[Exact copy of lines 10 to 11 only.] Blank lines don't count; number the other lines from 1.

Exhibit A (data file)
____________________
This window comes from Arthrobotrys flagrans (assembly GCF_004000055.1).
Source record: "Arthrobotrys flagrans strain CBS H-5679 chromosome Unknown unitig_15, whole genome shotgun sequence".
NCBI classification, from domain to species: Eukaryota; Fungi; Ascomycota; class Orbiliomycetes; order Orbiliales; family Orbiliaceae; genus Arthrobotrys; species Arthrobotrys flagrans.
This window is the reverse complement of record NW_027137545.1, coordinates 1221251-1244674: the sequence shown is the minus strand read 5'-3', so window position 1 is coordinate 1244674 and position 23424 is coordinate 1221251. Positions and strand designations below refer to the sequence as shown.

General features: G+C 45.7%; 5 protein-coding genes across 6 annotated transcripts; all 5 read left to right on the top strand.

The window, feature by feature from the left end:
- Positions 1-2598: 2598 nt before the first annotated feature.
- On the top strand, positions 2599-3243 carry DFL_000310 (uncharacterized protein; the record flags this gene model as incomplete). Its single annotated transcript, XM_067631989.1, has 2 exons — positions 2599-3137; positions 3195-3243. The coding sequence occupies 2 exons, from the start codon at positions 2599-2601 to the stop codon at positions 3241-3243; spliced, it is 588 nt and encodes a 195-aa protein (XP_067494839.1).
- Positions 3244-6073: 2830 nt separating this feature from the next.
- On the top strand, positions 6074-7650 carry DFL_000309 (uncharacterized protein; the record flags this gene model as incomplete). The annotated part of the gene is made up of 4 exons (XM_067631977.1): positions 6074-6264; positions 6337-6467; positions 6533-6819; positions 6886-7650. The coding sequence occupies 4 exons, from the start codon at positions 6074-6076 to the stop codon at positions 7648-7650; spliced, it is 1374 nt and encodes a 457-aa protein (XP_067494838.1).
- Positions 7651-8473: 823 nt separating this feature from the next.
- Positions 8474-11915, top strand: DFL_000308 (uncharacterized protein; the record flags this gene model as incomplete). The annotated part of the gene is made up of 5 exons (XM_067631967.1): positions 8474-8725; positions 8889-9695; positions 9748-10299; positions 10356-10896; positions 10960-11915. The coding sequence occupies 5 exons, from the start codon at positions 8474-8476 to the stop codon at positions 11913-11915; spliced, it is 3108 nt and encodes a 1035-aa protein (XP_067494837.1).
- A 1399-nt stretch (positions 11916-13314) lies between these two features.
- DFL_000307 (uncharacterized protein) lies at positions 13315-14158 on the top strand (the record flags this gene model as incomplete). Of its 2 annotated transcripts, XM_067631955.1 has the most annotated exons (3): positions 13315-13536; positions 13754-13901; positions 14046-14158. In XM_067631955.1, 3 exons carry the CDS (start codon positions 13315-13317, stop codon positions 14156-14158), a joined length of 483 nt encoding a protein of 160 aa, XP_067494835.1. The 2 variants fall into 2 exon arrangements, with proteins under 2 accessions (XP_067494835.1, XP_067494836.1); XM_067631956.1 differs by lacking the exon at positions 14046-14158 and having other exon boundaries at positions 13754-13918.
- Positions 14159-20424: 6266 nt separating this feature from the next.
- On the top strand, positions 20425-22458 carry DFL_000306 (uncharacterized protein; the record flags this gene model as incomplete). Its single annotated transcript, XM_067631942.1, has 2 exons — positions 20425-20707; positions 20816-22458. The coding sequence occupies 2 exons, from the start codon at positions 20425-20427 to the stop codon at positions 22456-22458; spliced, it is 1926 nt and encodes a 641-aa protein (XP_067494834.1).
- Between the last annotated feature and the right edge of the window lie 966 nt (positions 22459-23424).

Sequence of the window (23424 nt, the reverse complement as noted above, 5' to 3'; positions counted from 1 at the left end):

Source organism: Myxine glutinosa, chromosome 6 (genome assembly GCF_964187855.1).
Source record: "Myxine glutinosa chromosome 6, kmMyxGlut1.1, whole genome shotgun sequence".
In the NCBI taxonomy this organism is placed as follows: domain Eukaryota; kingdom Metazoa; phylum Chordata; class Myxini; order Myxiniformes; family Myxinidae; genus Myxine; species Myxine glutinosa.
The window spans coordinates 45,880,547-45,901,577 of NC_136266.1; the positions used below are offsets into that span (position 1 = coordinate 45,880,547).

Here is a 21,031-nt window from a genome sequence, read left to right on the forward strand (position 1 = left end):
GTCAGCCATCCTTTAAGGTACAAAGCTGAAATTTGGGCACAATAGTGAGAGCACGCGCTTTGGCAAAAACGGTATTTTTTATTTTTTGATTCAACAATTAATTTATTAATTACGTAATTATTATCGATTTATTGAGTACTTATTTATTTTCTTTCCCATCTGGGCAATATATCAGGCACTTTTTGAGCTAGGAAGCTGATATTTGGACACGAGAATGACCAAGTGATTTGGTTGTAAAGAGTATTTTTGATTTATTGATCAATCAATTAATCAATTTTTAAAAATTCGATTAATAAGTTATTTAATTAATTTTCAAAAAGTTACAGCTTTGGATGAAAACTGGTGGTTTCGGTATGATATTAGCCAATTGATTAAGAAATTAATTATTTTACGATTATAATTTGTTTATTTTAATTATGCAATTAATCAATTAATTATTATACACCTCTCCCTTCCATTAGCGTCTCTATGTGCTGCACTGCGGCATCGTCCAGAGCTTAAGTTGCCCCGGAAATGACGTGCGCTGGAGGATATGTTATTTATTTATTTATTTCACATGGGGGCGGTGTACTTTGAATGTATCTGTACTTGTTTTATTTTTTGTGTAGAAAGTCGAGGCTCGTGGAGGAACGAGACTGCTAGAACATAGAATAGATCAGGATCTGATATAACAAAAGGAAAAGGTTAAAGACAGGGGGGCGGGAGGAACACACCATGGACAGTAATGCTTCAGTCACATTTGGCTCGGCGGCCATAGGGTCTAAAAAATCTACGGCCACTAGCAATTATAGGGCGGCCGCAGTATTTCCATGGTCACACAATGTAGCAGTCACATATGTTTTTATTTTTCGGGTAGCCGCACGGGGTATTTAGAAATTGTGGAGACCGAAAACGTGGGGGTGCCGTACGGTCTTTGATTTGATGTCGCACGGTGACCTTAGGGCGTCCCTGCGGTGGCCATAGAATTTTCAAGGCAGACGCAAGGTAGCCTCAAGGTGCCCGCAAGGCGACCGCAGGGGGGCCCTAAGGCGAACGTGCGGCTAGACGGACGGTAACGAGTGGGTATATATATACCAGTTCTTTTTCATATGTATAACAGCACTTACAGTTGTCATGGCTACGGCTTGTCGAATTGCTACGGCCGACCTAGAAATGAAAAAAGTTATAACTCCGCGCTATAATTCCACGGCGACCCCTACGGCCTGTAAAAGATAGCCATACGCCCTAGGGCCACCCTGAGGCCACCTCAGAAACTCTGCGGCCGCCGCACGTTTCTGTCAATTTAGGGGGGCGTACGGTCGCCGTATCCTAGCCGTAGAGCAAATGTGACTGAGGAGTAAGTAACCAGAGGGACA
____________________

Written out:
- On the top strand, positions 6074-7650 carry DFL_000309 (uncharacterized protein; the record flags this gene model as incomplete). The annotated part of the gene is made up of 4 exons (XM_067631977.1): positions 6074-6264; positions 6337-6467; positions 6533-6819; positions 6886-7650. The coding sequence occupies 4 exons, from the start codon at positions 6074-6076 to the stop codon at positions 7648-7650; spliced, it is 1374 nt and encodes a 457-aa protein (XP_067494838.1).
- Positions 7651-8473: 823 nt separating this feature from the next.